Forensic Digital Imaging and Photography

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  • Topic: Image processing, Digital image, Digital image processing
  • Pages : 16 (5527 words )
  • Download(s) : 279
  • Published : September 9, 2012
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Forensic Digital Imaging and Photography

As your read further into the text, you will gain knowledge as pertaining to the facts and the history of Forensic Digital Imaging and Photography. You will also learn what devices are used to capture images and output images. I will briefly discuss procedures for storing and archiving images, and what main component devices are used at digital imaging workstations. I will also list insight and background on the Scientific Working Group on Imaging and Technology. Lastly, I will address digital imaging processing and its related legal considerations.

Forensic Digital Imaging & Photography
I. History Of
II. Image Capture Devices
III. Image Output Devices
IV. Storing and Archiving Images
V. Digital Imaging Workstation
VI. SWIGIT ; Digital Imaging Processing & Related Legal Considerations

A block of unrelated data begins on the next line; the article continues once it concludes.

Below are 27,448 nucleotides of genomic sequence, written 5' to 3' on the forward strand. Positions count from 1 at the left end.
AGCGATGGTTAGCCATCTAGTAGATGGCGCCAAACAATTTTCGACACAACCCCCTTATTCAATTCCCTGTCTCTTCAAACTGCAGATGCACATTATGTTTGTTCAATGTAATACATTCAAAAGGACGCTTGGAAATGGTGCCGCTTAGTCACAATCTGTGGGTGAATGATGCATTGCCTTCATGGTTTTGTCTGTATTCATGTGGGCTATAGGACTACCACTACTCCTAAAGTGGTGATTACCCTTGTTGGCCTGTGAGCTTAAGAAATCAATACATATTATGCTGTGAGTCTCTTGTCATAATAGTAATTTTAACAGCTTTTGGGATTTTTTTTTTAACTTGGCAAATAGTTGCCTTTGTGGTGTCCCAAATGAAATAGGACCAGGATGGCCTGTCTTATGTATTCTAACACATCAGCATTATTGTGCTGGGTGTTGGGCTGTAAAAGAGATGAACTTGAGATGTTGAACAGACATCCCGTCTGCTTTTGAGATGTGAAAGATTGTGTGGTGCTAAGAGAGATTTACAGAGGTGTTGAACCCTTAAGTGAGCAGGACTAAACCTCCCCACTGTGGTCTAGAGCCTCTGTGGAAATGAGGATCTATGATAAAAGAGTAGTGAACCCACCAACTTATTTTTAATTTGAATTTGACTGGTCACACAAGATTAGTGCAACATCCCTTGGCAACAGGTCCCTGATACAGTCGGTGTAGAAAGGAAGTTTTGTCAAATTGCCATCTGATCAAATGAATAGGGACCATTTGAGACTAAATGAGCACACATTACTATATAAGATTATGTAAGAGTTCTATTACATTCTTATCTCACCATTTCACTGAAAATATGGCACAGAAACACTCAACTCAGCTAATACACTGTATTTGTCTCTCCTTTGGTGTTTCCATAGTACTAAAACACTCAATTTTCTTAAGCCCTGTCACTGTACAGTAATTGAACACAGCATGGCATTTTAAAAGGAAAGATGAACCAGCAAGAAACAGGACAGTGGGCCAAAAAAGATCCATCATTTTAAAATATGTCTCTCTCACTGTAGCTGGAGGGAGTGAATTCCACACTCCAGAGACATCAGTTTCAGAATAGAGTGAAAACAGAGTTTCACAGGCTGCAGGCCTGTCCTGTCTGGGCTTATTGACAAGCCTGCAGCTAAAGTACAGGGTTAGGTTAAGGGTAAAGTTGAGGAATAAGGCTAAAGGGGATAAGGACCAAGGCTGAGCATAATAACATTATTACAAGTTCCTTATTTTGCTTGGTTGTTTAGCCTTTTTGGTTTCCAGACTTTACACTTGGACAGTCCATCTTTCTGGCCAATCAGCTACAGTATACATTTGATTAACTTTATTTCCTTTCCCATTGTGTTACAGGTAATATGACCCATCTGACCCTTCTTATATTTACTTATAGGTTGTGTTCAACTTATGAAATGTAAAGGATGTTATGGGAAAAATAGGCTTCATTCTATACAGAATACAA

Police started using photographic images in Paris, of 1841. Photographs became pertinent and profound in the means of establishing and assessing a gallery of perpetrators. Photographs and video tapes recorded at crime scenes were to help investigators and juries understand the spatial relationships between objects and people at the scene of the crime. When we capture photos, we not only preserve the details of the mere facts as seen by the human eye; but we examine the characteristics more carefully- more strategically in depth. Images help investigators “see the bigger picture”. Images help you figuratively and imaginatively capture a moment in time- and bring it to the “now”. It is looked upon how it is seen, perceived, illustrated, and or interpreted “now”. Forensic laboratories are responsible for the generation of many images used by law enforcement and various other agencies. These images sometime document the condition of evidence before and/or after an examination or analysis is performed. In a field setting, the majorities of these photographs require image processing or further scientific analysis. Digital imaging systems offer many benefits not readily available with film or traditional analog video. Digital images are easier to manipulate, therefore making them not as reliable as our earlier used sources. As your read further into the text, you will gain knowledge as pertaining to the facts and the history of Forensic Digital Imaging and Photography. You will also learn what devices are used to capture images and output images. I will briefly discuss procedures for storing and archiving images, and what main component devices are used at digital imaging workstations. I will also list insight and background on the Scientific Working Group on Imaging and Technology. Lastly, I will address digital imaging processing and its related legal considerations. Digital imaging technology is based upon the concept of dividing an image up into a large number of very small picture elements. These elements are arrayed in a regular pattern creating pixels. “A pixel is a single point in a raster image or the smallest addressable screen element in a display device” (Graff, 1999). The smaller the pixels are the more clearly defined the image is. The larger the pixels are, the less defined the image is displayed. Due to the advancement of technology, digital imaging is made up of synchronization of numbers. The digits represent pieces of information needed to construct the image. Film imaging is composed of sensitized materials which visual images are formed. Processing equipment is used to render these images. The use of film, and or paper, is coated with a thin layer and sensitized to light with AgX compounds; then the picture is made. Images created by film cannot be changed once processed, any adjustments must be made when the film and or paper is being processed. Images created digitally can be easily changed, altered, and edited. Digital images can also be recreated and or modified by scanning film ages or other hard copy images,...
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